The move comes more than eight months after the company announced plans to automatically block ads that don't ascribe to the Better Ads Standards, a collection of best practices to make ads less annoying.
Starting Thursday, Chrome will block the following on desktop: ads that take over the browser, pop-up ads, autoplay videos with sound, and large sticky ads that take over the bottom of the screen and don't move.
On mobile, ads that will be blocked include those with flashing animation, ads displayed before the content is loaded, and full-screen scroll over ads.
But the company said it won't block all ads, only those deemed most intrusive by researchers at the Coalition for Better Ads. Over 40,000 people took part in surveys to determine the worst offenders.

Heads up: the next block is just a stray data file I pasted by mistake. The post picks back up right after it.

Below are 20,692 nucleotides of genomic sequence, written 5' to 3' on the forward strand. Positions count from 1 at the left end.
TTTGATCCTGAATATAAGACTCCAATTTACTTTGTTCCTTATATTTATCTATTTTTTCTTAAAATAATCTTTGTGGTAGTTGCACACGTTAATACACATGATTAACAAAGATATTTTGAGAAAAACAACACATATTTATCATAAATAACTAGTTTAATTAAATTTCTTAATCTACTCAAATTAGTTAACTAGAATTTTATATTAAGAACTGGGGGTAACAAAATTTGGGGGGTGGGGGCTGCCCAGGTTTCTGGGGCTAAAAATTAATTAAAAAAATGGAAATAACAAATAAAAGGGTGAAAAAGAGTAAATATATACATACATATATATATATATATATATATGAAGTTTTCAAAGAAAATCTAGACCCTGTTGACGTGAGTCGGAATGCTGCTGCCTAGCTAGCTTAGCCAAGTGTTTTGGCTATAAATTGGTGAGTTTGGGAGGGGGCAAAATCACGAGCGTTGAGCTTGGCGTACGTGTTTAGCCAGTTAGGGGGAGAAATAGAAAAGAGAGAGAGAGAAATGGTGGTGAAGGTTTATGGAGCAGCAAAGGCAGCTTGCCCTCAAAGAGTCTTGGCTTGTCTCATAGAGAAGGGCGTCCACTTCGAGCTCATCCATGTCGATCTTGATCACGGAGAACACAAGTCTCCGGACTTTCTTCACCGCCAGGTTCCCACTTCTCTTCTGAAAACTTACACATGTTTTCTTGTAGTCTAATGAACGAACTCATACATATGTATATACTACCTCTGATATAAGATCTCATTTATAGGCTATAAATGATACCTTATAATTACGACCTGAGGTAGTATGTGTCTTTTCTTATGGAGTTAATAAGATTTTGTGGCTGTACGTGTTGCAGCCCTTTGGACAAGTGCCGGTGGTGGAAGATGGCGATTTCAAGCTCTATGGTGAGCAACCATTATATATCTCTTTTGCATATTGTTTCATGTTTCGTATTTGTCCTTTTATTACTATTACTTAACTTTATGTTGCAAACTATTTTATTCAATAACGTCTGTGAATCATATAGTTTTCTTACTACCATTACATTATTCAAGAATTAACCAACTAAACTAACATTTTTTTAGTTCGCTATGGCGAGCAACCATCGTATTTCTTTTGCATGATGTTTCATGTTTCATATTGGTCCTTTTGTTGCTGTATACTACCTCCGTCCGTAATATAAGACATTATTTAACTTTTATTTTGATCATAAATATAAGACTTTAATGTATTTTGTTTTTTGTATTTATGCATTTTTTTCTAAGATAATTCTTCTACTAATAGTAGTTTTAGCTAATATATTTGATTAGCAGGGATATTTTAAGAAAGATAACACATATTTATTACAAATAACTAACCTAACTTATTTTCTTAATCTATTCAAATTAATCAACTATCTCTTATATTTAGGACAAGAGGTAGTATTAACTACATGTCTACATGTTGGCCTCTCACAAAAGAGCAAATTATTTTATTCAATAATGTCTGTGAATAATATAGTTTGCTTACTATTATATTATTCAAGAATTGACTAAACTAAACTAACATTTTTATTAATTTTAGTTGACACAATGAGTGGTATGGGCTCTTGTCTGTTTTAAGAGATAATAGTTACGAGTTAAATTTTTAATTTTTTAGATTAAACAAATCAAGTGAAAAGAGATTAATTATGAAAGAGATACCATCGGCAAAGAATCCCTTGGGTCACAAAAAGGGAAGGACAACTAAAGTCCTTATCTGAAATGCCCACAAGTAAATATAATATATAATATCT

"By focusing on filtering out disruptive ad experiences, we can help keep the entire ecosystem of the web healthy, and give people a significantly better user experience than they have today," Chrome Vice President Rahul Roy-Chowdhury said in a blog post this week.
Google said it will rate websites as passing, warning, or failing, and alert websites to violations. Site owners can access the evaluation through a Google tool and can ask to be reviewed again once they address the bad ads.
If a website has a lot of intrusive ads and ignores notifications from Google for 30 days, the browser will start blocking ads.
Google doesn't want to kill ads entirely. It makes the vast majority of its revenue through its ad network -- or about $95 billion in 2017.